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Repeat offenders: examining cases of multiple years of internal control weaknesses

Kathleen Bakarich (Department of Accounting, Taxation and Legal Studies in Business, Hofstra University, Hempstead, New York, USA)
Devon Baranek (Department of Accountancy, Rider University, Flemington, New Jersey, USA)

Managerial Auditing Journal

ISSN: 0268-6902

Article publication date: 31 January 2020

Issue publication date: 1 April 2020




This study aims to identify characteristics of firms reporting multiple years of material weaknesses in internal control over financial reporting (MWICFR), labeled “Repeat Offenders”, and examine their characteristics and the types of material weaknesses they report using both broad and COSO-based classification schemes. The analysis compares these firms with firms reporting only one year of MWICFR and examines the differences between Repeat Offenders reporting consecutive and non-consecutive weaknesses.


Univariate and multivariate analyses were conducted on a sample of 1,793 firm-year observations, split into Repeat Offenders and non-Repeat Offenders, and collected from AuditAnalytics and Compustat from 2007 to 2015.


On average, 40% of adverse opinions in ICFR each year can be attributed to Repeat Offenders. Compared to one-time MWICFR firms, Repeat Offenders are significantly more likely to report general material weaknesses and, within the COSO framework, are significantly more likely to report issues with Segregation of Duties and Processes and Procedures. Repeat Offenders reporting consecutive years of MWICFR are significantly more likely to have general weaknesses than non-consecutive Repeat Offenders and are also significantly more likely to report issues with Segregation of Duties and Personnel.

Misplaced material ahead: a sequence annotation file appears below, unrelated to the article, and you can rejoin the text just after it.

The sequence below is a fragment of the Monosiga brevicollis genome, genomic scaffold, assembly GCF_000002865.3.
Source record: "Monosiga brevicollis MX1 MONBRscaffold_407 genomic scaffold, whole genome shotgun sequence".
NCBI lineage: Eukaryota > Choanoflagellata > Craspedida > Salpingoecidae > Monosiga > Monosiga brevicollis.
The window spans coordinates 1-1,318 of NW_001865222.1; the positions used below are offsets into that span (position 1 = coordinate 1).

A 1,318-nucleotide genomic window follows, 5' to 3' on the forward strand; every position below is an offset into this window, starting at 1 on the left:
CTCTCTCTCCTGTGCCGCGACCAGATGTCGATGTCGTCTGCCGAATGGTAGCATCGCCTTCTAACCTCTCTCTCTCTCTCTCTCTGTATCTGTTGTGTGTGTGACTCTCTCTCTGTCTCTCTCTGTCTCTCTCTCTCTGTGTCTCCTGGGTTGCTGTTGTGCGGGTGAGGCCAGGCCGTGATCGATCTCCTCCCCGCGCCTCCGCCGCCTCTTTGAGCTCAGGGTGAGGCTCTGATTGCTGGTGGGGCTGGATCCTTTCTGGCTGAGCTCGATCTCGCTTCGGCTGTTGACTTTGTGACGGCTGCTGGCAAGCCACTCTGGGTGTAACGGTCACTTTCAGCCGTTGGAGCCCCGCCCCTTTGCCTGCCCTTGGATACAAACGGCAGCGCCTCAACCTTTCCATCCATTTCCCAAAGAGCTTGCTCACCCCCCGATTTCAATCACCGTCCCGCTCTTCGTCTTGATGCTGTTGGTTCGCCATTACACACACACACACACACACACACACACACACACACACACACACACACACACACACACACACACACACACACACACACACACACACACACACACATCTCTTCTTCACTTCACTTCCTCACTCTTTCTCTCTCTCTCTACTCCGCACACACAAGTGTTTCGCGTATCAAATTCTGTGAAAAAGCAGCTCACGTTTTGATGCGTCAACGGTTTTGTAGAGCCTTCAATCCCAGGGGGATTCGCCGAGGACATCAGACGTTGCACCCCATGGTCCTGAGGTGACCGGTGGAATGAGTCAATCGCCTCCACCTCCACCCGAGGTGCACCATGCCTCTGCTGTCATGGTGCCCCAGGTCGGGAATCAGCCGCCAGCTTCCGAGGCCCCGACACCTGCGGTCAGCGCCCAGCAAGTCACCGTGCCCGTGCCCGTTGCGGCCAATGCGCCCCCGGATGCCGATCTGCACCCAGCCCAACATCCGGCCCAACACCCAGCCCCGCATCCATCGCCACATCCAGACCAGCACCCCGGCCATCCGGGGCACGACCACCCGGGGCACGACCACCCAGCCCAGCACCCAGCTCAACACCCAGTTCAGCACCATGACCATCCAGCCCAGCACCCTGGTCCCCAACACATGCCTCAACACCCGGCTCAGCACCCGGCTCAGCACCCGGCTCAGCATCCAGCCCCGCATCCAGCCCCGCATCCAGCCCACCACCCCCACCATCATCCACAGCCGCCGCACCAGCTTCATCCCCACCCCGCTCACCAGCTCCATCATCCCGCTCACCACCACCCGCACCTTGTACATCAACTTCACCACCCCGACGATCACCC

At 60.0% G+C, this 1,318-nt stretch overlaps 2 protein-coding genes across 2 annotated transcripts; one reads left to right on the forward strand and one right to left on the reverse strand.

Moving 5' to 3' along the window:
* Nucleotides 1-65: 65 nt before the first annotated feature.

Research limitations/implications

Prior studies have examined unremediated ICFR issues in the periods immediately following SOX implementation. This study extends this literature with a longer, more current sample period, focusing on both broad and COSO-specific control issues, as well as examining consecutive and non-consecutive MWICFR and firms with more than two years of MWICFR.


This study underpins recent Securities and Exchange Commission and Public Company Accounting Oversight Board concerns regarding pervasive ICFR issues. This study identifies some of the characteristics of firms associated with weaker ICFR and pinpoints more specific areas within internal controls that frequently lead to adverse opinions.



This research was supported by a Summer Research Grant from the Frank G.Zarb School of Business at Hofstra University. We thank the editor and reviewers for theirinsightful suggestions and comments as well as participants at the American AccountingAssociation Northeast Region meeting for their helpful observations.


Bakarich, K. and Baranek, D. (2020), "Repeat offenders: examining cases of multiple years of internal control weaknesses", Managerial Auditing Journal, Vol. 35 No. 4, pp. 499-520.



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